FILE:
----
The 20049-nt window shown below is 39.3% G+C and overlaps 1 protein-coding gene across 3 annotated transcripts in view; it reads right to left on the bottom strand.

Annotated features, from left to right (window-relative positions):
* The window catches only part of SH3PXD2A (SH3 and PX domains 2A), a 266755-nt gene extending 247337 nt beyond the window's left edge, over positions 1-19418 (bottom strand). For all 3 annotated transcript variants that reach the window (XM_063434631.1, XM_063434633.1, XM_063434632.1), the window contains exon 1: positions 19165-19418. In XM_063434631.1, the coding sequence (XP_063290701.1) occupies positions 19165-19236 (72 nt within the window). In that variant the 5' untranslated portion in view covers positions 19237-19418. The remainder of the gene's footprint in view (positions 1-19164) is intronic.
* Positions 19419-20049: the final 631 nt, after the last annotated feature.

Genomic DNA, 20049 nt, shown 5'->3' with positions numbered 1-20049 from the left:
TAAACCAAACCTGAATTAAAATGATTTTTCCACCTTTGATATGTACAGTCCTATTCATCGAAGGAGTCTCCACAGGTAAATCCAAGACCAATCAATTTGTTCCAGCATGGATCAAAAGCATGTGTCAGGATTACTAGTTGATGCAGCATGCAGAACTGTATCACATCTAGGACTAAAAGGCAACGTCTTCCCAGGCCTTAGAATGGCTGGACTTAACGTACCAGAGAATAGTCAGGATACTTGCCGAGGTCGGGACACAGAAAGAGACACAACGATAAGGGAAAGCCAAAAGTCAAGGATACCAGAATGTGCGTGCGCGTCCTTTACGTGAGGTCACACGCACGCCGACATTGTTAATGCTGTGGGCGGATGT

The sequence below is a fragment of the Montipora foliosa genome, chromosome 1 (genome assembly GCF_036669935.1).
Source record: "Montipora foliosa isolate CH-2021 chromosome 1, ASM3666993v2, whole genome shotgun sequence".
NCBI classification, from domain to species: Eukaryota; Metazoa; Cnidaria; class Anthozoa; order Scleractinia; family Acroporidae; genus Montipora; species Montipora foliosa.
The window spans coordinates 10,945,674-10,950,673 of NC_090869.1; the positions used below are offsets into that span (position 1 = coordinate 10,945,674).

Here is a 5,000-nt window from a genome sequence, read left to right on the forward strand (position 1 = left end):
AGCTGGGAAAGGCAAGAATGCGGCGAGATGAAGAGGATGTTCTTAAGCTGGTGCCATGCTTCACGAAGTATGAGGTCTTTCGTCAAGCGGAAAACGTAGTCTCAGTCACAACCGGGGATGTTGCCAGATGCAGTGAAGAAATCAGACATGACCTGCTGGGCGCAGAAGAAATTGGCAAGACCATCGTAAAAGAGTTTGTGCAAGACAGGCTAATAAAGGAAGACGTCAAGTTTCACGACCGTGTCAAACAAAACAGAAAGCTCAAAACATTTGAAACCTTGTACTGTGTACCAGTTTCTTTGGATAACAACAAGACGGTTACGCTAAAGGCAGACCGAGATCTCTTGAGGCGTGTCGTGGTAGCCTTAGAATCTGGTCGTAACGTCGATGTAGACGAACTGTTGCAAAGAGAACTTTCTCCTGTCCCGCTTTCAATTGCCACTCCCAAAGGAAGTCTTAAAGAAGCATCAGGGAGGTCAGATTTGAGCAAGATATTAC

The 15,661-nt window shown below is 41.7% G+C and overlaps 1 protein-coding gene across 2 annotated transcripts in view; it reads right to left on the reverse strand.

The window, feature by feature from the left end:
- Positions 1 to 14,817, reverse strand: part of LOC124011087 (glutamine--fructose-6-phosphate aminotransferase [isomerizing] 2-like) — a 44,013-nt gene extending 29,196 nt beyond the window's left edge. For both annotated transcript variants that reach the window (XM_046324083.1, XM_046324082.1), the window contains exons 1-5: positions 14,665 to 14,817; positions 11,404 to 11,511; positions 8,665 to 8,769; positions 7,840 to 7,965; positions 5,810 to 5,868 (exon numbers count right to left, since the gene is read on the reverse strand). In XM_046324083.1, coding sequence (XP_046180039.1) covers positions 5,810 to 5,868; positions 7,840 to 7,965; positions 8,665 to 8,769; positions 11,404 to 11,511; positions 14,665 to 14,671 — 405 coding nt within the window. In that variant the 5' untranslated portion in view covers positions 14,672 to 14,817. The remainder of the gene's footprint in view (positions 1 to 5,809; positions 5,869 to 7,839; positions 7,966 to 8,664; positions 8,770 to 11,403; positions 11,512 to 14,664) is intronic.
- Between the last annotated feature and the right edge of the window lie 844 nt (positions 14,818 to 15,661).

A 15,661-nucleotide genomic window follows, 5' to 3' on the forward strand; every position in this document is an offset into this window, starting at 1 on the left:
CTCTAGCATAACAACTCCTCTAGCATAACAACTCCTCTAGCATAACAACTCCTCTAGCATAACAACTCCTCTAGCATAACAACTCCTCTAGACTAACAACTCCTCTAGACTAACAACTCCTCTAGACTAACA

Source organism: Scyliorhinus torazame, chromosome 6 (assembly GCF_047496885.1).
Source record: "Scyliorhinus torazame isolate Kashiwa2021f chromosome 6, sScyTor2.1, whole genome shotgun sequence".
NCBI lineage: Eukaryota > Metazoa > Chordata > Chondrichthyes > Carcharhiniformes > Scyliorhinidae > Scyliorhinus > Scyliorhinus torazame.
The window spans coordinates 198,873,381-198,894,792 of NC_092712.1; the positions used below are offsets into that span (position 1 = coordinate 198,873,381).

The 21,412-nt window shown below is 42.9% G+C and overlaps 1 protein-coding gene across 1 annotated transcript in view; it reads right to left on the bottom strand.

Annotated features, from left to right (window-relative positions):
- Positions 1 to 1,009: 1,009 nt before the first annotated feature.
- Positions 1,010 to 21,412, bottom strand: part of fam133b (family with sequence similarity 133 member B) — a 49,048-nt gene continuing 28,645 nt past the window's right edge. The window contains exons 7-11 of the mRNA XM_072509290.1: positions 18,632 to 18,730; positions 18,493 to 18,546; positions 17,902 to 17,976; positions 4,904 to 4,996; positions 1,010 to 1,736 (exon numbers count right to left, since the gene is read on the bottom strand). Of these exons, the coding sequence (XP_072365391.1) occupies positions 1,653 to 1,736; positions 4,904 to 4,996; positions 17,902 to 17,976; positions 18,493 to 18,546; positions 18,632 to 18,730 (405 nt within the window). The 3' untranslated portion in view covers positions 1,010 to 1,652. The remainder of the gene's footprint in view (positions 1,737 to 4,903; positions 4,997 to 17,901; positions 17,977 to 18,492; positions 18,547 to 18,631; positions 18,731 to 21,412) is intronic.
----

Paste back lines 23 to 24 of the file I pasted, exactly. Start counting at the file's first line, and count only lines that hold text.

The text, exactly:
The 21,412-nt window shown below is 42.9% G+C and overlaps 1 protein-coding gene across 1 annotated transcript in view; it reads right to left on the bottom strand.

Annotated features, from left to right (window-relative positions):